cut out "immediately, before it spreads."

      Halutz has ordered an investigation into the legality of wearing
      pilots' flightsuits during interviews the pilots gave to Channel Two
      last night. Halutz said he believes the uniform can be worn only
      during reserve duty. If the interviews were given during reserve
      duty, the pilots had to get IDF permission, he noted.

      "Uniforms can not be used to put across a political message," he
      said. Halutz added that he personally was completely at one with the
      deployment of the air force in the territories, saying that a great
      deal of consideration was employed.

      According to one military source, many of the signatories had
      stopped flying some 15 years ago because of their age. Only one
      flies an Apache of the type that takes part in targeted
      assassinations and one flies an F-16 fighter bomber, used sometimes
      for bombing targets in the territories. It is not clear if either of
      the two has actually been involved in activity in the territories.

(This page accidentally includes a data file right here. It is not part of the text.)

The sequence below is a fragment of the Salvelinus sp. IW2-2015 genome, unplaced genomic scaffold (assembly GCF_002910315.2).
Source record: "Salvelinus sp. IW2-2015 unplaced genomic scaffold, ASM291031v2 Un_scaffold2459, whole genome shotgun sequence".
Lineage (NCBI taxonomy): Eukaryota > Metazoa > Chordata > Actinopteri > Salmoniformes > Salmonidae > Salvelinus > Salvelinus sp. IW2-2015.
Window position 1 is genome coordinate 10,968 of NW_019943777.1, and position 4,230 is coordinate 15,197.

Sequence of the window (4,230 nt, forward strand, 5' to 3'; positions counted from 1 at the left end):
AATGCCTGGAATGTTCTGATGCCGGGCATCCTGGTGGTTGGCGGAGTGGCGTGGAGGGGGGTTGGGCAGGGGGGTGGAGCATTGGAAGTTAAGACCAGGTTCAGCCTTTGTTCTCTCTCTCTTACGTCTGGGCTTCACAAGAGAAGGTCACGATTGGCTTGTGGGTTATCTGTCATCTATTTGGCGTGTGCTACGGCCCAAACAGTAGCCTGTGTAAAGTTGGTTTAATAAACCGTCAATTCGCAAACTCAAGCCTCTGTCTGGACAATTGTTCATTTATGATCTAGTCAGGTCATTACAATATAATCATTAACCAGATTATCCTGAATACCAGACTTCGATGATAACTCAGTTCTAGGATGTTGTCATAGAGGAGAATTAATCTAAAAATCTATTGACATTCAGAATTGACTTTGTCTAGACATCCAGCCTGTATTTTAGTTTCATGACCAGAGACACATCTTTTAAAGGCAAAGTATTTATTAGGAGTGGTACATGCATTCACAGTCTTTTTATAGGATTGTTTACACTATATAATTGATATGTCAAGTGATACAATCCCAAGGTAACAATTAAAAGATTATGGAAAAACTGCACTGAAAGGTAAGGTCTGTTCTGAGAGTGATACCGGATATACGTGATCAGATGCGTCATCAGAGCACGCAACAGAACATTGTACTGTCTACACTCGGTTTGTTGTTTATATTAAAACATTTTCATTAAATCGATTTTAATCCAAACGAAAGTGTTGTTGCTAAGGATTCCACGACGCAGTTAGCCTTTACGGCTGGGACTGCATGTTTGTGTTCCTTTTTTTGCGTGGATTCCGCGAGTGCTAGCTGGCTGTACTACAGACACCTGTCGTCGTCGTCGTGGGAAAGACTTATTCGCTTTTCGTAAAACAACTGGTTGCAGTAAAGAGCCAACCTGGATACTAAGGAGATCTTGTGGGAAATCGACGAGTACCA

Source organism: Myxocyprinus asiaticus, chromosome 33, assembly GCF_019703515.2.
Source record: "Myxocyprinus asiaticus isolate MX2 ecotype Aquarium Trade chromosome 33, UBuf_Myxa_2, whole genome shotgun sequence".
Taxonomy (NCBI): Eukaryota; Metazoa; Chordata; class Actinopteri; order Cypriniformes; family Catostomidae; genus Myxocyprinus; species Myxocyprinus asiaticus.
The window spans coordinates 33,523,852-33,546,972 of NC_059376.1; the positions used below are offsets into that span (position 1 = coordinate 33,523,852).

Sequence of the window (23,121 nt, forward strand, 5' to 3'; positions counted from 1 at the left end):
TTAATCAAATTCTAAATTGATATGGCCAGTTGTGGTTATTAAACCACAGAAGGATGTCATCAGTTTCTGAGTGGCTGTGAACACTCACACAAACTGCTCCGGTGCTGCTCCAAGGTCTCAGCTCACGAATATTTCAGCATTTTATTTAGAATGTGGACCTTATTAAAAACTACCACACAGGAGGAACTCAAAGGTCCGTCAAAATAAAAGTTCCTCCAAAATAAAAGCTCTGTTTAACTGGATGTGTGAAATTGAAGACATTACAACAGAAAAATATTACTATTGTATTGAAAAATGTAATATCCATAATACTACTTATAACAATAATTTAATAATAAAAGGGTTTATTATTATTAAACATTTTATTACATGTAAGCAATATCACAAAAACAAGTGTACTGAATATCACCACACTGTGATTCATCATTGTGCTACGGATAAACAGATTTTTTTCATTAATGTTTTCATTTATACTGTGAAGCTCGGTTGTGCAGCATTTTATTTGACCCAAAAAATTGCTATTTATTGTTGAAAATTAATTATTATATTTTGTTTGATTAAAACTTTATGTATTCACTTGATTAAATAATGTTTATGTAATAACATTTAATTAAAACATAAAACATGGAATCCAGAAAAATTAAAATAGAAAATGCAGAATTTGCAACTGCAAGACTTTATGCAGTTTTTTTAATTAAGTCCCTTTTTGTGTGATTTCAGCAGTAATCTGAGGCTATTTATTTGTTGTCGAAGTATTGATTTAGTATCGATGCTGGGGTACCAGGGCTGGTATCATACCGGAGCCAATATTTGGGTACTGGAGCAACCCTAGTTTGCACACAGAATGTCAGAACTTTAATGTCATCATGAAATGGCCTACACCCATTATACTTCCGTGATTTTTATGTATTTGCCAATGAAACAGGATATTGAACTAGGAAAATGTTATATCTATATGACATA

Two others are pilots of Blackhawks, a transport plane, and another
      teaches cadets to fly an F-15.

      "This is an attempt to inject new blood into a subject that is dead
      both from the public and media point of view - refusal. It is not
      clear why the pilots did not first speak to their commanders. Their
      behavior was not ethical," one senior source said last night.

      Halutz last night sent a circular to senior air force commanders
      with details of the affair. "Most of the signatories have never
      participated in targeted assassinations in the territories. They are
      not active fighers or do not serve in squadrons which deal with
      that," he said.

      Halutz noted that "no order had ever been issued to hit innocent
      people. Sometimes we took decisions that were not optimal because we
      wanted to avoid hurting innocent civilians."

      Chief of Staff Moshe Ya'alon described the affair as "a political
      statement made in army uniforms. This is in no way legitimate," he

      The initiative for the letter was formulated over a period of about
      three months following the death of a large number of civilians
      during the aerial attack on Hamas leader Salah Shehadeh in Gaza last
      year. The idea met with a great deal of soul-searching inside the

      Captain Yonatan, speaking on behalf of the signatories, said last
      night: "We are all loyal citizens of the state of Israel. We have
      taken this step after deep thought and much soul-searching. As
      officers and pilots, we have been given the heavy responsibility of
      operating a most powerful war machine. As people who were educated
      with the moral code of the IDF and the state of Israel, we have
      decided to ... obey the order that obliges us not to carry out an
      order that is blatantly illegal."